Unscrupulous figures are eagerly waiting to take your stimulus check.
Like crocodiles lying in ambush as a heard of wildebeest nears, they’re looking for the first sign you’re about to slip up.
Here’s how to recognize the warning signs.
And according to Adam Levin, co-founder of Credit.com and founder of CyberScout, that’s exactly why hackers and scammers across the globe are gearing up to target the millions of Americans receiving their coronavirus stimulus checks this month.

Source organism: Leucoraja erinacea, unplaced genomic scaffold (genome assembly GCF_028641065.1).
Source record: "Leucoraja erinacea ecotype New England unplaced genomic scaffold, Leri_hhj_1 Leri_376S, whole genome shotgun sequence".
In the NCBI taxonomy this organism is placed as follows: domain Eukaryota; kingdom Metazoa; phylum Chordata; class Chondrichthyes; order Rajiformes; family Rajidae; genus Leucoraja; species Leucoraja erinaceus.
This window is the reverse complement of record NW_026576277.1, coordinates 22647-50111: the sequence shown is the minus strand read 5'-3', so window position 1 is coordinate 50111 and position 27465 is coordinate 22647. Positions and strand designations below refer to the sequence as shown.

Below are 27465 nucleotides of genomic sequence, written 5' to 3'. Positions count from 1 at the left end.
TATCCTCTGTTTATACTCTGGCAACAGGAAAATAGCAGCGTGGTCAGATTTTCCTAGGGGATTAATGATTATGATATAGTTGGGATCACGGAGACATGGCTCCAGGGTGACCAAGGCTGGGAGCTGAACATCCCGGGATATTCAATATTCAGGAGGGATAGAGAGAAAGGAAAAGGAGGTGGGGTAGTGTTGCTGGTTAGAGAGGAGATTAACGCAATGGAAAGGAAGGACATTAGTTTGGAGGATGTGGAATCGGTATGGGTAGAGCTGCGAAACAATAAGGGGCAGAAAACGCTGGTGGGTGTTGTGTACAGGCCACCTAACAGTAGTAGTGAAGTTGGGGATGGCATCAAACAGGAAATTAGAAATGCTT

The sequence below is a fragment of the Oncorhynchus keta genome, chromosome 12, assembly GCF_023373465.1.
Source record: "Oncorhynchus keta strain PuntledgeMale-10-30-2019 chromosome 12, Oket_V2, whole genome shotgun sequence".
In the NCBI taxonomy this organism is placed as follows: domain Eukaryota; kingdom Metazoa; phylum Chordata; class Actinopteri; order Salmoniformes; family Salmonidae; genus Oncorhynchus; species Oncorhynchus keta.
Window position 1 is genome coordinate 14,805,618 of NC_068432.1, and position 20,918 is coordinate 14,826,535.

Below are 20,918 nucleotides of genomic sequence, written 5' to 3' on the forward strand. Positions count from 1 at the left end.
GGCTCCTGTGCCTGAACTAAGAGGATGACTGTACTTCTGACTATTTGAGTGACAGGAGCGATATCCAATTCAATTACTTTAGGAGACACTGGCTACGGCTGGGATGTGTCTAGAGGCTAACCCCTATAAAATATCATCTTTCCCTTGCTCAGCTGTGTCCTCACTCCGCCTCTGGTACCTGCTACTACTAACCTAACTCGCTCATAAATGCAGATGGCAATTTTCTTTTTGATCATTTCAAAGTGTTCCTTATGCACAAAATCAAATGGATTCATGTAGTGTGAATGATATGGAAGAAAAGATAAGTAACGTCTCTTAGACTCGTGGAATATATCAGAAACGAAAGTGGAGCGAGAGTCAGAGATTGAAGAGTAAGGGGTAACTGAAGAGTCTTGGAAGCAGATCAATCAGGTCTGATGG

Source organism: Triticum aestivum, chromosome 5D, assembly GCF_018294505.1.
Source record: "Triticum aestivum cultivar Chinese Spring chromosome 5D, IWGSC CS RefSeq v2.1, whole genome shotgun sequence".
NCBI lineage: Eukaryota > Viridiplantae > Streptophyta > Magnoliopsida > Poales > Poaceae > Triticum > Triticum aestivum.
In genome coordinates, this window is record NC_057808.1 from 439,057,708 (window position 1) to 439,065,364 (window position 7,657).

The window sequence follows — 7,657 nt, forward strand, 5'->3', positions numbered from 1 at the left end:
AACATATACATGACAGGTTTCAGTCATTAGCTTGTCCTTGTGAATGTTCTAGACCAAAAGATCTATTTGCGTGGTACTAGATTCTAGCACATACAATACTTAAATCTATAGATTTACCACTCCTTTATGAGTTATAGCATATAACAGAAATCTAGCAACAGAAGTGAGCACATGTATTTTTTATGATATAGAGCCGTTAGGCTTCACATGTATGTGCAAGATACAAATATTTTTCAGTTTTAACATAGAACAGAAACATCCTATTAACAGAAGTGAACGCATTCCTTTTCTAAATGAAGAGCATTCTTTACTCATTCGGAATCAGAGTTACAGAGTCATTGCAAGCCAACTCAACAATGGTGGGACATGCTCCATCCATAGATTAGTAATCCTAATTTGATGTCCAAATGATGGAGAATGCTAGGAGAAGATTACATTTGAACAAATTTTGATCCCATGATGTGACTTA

Levin says that scammers are calling, texting and emailing Americans with offers to expedite or increase their stimulus checks. He also warns that the schemes aren’t only designed to steal your one-time windfall. Many thieves have more long-term goals in mind.
“They’re looking to get sensitive personal information. They’re looking to get financial information. And in particular, they’re zeroing in on trying to get your Social Security number, which is the skeleton key to your life,” Levin says.